^^^ THIS ^^^ is a freakin' travesty.

September of 1968, just back from 'nam, I took a pay CUT for my first postwar civilian job vs "O2, over three" as an Army officer.

No sweat. Seven months later, I was in job #2, caught back up, and moving ahead.

At age 23. For about $54,000 equivalent of today's money.

Well... that was the price of career change and it paid-off, because it ended up the lowest point in 34 years to first retirement.

So what does this have to do with $26/hr AKA $50,000/year NOW?

The online inflation adjuster says 18 to 23 year olds could command that, right out of the box, not even need a collitch degree nor apprenticeship, either one.

"Back in the day". Half a century ago.

No damned WONDER the great wave of resignations is afoot.

Y'see.. quite aside from inflation... we ALSO had silly small tax and FICA deductions, FULLY company paid retirement and healthcare .... back then.

Brethren.. our problem isn't that MINIMUM wage is too low.

Our problem is that maximum wages are!

Before deductions, yet.

:(

So what's afoot with so many folks opting-out of the workforce?

Wellll .. enough totally unconnected, independent-minded folk reach a similar conclusion, each on their own, that all they are doing is bleeding for the tax man and Obamacare.. nothing left for themselves.. and those deductions CEASE when they stop doing that?

A Union isn't the only way to have a strike over shiddy pay, is it?

Major shift coming?
Seems so.

But in what direction?

China ain't cheap no more... even when the ships flow on-time.

Besides.... who TF is BUYING if they aren't PAID enough to be ABLE to buy - regardless of "Made in..." location?
 

david n

Diamond
Joined
Apr 13, 2007
Location
Pillager, MN
Put your feelings aside........some of us care too much and others too little..............trust me, the place you're at will continue w/o you.............lot's of us think we are essential to keep the world turnin'. We're not...................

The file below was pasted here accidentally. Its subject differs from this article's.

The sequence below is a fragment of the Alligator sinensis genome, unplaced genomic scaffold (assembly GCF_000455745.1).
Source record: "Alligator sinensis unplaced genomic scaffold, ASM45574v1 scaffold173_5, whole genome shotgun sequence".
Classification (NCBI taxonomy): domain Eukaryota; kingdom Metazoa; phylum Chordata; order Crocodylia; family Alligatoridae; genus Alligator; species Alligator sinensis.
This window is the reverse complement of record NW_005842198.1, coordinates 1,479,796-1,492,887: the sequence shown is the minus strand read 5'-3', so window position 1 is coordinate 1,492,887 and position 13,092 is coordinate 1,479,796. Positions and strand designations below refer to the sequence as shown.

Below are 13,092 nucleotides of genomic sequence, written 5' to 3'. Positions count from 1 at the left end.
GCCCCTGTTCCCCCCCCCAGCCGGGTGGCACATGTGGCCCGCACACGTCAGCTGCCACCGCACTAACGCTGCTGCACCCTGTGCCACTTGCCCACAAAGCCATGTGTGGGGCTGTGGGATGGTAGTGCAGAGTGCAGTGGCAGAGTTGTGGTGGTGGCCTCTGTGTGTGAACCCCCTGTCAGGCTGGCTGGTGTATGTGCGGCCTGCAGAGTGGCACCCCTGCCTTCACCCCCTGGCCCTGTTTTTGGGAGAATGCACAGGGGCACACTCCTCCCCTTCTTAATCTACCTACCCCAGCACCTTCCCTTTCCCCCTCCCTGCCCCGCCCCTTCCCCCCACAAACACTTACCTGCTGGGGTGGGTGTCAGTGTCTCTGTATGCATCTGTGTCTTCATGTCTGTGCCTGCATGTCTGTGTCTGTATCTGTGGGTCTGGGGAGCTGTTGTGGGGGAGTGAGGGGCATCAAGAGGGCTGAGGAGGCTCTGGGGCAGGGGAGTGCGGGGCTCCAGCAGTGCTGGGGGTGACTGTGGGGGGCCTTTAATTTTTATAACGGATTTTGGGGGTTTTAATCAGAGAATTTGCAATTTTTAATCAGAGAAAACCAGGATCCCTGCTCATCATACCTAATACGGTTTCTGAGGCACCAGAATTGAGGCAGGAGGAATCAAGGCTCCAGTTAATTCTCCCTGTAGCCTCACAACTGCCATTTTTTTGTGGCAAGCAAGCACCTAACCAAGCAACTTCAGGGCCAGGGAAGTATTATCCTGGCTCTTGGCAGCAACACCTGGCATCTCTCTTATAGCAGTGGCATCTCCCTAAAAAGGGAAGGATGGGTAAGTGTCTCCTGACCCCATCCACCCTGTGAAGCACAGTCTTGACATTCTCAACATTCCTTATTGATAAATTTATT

Git out there, git another gig lined up and then put in your two weeks. Maybe even 3-4 weeks (if the new gig allows it) so you can help them transition. But I wouldn't, I'd just keep things short and simple.
 

Fancuku

Cast Iron
Joined
Dec 7, 2018
We are all replaceable. Employee or employer, doesn't matter. No one is irreplaceable.
If you are not happy, just get out. Don't make it harder than it needs to be.
 

david n

Diamond
Joined
Apr 13, 2007
Location
Pillager, MN
Not so ,seen lots of small businesses die when one key employee is removed......

Sure, it can go that way.............but if a biz is being carried on the shoulders of one employee, they should either fairly compensate the employee, reevaluate their operation, or deserve to go down in flames...............
 

cnctoolcat

Titanium
Joined
Sep 18, 2006
Location
Abingdon, VA
Let me ask one more question, perhaps a pay check. Given my role: lead programmer, assisting in quotes, scheduling all of the CNC work, filling in for the manager when he is out, giving any and all assistance to the operators when needed, doing inspections as required and making parts manually or on CNC when required: what’s a fair rate/benefits? 8 years in the trade, all at this one shop. I’m the third most senior guy on the floor/in lower management, the next two have been here 9 and 11-12 years (this one being the machine shop manager). The machine shop has about 15 people all told, the company as a whole 50.

In Tennessee, (similar to the rural regions of Virginia where I'm at), the job you're describing at that size company might pay $25-35 per hour, with plenty of benefits.

The auto plants and tier-level suppliers set manufacturing wages in the south...with production workers making maybe $18-24/hr. these days (with nice benefits, as most of these companies are larger-sized, with a good percentage being foreign owned.)

For smaller job shops, pay can be all over the map. Production operators (warm bodies) $14-18/hr. to start. I have no idea what a skilled machinist would make at a smaller place...$20-25/hr.? (I'm the skilled machinist at my small shop, so my wages fluctuate with the business.)

A talented, capable machinist would have to run their own shop to get their true value, I would imagine...

ToolCat
 
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john.k

Diamond
Joined
Dec 21, 2012
Location
Brisbane Qld Australia
On of my guys quit to buy a lunch wagon,was his long term goal for working.........anyway ,he was back in about six months to see me....he wanted some finance to buy a second wagon.....he showed me his tax books ,then he showed me his greasy pencil entry note book..he couldnt get finance from a bank on the tax records,but on the notebook,it was a goldmine.....So I gave him the money. He had a pretty cousin to run the other van,and she doubled his sales with a bit of torn shorts and tits out.....she could sell a can of drink that cost us 8c for $1.50...